What value does financial planning brings to your life? Ultimately, it helps you plan for the unexpected in life so you remain financially sound.
This article explores the different life stages, highlighting how planning can benefit you financially along the way.
The Game of Life and Financial Planning at Every Age
Are you familiar with the Game of Life board game? The modern (1960) version colorfully compresses the various stages of life interspersing all kinds of life moments such as new babies, financial challenges, insurance payouts, and other unexpected forks in the road.
In the real-world game of life, much is the same, but with sound financial planning throughout the different stages of life, you can have much more control over how much you retire with (as opposed to those random tiles you collect throughout the board game).
And, along the way, you might consider having a trusted financial advisor to help give advice and direction on important investments and other monetary decisions.
Lifestages and Financial Challenges
Here are a few of the primary segments of an adult’s life and the financial decisions associated with that general age.
Your First Real Job: Credit Cards, Loan Payment Plan, Retirement
The first “real” job after college or other educational training is a big deal. That starting salary seems enormous but is quickly levied by the realization of the mountain of student loan debt, apartment rent, credit card debt for all the things your student loans wouldn’t cover, car payments to get to the job, and other costs not to mention attempting to build good credit.
Financial planners play an important role in this step as they can help set up a responsible credit card and loan payment plan in accordance with your budget.
This is also the optimal time to begin investing in retirement. Yes, it sounds crazy when cash flow is limited, but it’s also best to start early by participating in a 401(k) plan. A financial planner can help best determine if a nonliquid tax-deferred IRA is appropriate or, rather, a Roth IRA.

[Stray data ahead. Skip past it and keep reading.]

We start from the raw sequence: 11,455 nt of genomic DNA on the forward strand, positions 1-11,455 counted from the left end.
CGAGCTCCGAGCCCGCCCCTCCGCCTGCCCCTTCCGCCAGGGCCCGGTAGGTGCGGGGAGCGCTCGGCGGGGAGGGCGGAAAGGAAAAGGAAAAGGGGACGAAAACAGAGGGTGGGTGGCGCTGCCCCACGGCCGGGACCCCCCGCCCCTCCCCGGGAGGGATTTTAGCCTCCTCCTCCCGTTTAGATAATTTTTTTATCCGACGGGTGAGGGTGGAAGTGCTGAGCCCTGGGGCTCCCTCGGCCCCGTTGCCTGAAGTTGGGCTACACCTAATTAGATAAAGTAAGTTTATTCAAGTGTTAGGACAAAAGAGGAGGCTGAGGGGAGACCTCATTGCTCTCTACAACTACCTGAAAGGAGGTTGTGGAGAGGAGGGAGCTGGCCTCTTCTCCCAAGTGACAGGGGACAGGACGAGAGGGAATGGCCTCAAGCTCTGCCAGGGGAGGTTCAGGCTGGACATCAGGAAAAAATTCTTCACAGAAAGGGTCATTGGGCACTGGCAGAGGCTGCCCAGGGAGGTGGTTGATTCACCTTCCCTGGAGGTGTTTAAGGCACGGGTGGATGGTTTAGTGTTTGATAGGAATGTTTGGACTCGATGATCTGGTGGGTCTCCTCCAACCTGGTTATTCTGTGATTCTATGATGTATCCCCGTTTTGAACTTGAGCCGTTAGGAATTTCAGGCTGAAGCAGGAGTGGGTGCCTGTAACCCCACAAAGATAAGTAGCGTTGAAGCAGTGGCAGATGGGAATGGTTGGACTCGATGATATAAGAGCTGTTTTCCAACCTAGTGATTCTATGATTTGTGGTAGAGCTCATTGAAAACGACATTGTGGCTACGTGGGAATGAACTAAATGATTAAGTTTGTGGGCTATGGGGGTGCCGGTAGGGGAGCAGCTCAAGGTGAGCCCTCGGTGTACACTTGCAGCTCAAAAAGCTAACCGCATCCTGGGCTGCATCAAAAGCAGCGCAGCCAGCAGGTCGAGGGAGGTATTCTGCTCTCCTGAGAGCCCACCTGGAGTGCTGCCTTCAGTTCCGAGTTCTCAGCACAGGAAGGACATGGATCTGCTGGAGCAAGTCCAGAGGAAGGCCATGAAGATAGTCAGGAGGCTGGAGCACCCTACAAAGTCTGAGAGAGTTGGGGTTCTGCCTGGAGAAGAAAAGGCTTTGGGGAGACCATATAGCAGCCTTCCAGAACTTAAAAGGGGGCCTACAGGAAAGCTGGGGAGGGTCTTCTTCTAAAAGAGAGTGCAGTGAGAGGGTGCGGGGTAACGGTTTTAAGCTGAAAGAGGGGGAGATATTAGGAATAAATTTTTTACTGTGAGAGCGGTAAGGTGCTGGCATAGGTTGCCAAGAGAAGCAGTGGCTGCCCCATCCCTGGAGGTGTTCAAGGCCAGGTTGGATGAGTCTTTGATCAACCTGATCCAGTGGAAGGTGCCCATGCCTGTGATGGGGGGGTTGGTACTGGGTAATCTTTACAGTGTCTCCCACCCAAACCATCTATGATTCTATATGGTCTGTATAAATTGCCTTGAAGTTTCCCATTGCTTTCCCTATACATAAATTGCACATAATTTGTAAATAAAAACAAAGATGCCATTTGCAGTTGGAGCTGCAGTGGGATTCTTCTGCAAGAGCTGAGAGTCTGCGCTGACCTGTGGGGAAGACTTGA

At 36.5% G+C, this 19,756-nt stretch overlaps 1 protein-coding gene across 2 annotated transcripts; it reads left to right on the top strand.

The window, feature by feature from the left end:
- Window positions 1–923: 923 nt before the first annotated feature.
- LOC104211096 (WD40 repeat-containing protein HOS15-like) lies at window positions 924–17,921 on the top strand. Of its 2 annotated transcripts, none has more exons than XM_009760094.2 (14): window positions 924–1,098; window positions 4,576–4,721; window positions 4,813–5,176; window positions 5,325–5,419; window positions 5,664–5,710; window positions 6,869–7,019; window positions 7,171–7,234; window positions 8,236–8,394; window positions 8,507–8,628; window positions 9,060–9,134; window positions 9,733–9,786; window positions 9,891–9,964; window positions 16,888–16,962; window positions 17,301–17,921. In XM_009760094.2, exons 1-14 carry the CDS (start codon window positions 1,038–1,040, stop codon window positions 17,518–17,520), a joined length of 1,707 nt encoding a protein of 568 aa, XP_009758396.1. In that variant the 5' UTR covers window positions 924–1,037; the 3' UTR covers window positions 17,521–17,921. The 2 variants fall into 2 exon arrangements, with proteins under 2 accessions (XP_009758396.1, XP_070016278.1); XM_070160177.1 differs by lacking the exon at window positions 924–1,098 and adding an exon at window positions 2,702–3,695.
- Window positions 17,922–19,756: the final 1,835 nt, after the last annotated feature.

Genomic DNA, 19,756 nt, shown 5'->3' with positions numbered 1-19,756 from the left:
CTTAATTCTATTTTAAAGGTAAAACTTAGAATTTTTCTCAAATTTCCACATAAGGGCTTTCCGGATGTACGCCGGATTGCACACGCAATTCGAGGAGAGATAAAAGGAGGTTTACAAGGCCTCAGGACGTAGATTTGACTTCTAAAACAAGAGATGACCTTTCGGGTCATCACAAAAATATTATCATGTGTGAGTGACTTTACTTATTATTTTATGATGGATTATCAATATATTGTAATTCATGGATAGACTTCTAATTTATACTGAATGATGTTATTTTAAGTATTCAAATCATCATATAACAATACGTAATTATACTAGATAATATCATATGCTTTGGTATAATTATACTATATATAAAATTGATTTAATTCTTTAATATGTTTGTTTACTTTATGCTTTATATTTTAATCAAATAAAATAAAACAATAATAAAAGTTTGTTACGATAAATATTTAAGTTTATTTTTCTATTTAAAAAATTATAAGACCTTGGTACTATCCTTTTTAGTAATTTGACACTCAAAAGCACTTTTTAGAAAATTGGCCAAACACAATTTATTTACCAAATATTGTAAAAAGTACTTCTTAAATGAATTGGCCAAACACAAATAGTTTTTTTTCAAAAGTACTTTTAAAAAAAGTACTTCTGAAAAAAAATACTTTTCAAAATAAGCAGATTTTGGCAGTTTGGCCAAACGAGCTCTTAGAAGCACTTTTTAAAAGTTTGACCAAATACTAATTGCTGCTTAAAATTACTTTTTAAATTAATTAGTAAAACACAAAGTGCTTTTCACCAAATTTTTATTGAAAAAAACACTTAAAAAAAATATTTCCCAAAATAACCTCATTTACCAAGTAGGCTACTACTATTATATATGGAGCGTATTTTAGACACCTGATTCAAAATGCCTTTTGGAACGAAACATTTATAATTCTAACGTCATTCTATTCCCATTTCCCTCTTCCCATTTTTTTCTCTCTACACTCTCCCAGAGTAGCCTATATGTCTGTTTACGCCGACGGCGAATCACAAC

>> See Why Staying Invested Is So Important For the Long Run
Getting Married and Jointly Managing Finances
Marriage is a big deal emotionally. It’s also a contract that more or less ties two individuals’ financial assets together.
Newlyweds may have managed their money differently from one another in the past, but marriage requires joint financial decisions. It’s important when getting married to work through a collective budget, set financial goals, and set some general guidelines on how payments will be made.
Affording and Educating Bundles of Joy
Kids don’t always follow the new job or marriage, but often they do. And when they do, they don’t come cheap.
According to the Washington Post in What does it cost to raise a child?,
“Raising a child is expensive. From the day your baby is born until the day they turn 18, your family will spend about $310,605 — or about $17,000 a year, according to a new Brookings Institution analysis of data from the U.S. Agriculture Department.”
That $17,000 a year doesn’t include the cost of secondary education or pregnancy and giving birth.
Just as your early career is the best time to start saving for retirement, when a child is born is the best time to start saving for college.
Look into 529 education plans that offer the chance to grow funds over time; so long as those funds are utilized for education expenses they’re tax-free.
Plan Your Retirement in Your 40s and 50s